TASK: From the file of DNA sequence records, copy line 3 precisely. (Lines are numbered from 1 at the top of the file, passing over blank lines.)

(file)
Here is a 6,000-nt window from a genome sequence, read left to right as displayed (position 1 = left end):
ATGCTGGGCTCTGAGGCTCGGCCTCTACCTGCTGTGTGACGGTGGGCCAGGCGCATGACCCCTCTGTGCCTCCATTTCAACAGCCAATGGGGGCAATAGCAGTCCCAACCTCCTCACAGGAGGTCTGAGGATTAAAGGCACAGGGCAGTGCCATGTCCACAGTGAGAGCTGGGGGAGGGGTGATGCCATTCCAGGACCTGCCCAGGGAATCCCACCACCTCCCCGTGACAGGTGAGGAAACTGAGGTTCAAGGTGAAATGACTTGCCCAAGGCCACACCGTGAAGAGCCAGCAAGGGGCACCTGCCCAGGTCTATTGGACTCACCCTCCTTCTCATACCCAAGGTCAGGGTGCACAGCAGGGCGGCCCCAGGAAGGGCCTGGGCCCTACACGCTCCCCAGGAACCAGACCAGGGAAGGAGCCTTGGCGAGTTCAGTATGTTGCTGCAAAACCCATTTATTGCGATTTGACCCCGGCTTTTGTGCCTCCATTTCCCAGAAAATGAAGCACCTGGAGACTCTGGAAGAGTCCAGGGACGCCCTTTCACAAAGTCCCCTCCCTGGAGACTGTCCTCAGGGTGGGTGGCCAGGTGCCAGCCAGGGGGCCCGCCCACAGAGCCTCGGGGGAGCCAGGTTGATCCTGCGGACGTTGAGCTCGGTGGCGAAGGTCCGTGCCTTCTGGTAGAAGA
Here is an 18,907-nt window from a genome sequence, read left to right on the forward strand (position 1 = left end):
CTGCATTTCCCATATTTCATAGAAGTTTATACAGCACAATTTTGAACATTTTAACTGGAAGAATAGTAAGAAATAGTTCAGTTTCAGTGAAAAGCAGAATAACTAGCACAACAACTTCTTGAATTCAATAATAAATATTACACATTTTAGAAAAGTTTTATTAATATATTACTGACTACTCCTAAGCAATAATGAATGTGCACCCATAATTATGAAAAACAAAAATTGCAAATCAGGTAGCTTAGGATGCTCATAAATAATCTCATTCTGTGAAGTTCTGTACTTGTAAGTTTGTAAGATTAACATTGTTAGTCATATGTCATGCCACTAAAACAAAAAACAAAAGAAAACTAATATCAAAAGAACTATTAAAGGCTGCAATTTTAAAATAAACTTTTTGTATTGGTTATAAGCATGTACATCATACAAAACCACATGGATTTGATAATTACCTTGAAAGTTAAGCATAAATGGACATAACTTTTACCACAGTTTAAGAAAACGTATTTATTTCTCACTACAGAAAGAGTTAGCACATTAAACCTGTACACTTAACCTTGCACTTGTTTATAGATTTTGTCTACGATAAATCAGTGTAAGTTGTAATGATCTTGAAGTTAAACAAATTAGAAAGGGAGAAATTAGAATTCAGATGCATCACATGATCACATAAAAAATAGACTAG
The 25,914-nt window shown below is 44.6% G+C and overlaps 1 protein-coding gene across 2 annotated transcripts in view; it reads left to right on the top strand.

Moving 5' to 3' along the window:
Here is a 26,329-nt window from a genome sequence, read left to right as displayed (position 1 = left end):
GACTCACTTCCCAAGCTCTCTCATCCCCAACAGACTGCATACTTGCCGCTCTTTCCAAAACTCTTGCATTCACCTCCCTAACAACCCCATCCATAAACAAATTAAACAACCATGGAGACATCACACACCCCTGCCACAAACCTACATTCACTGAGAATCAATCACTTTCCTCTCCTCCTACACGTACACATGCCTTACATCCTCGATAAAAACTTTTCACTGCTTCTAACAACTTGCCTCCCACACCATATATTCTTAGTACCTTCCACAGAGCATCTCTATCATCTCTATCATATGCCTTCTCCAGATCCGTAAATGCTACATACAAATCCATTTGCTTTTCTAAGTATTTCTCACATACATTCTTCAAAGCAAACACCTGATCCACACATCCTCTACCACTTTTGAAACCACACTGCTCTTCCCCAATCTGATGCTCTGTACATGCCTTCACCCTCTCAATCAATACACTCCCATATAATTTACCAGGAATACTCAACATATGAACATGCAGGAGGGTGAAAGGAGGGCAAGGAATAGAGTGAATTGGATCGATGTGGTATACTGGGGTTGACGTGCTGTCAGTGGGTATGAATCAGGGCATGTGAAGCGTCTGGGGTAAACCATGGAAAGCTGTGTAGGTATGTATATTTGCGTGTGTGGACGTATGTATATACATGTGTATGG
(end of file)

Here is an 18,907-nt window from a genome sequence, read left to right on the forward strand (position 1 = left end):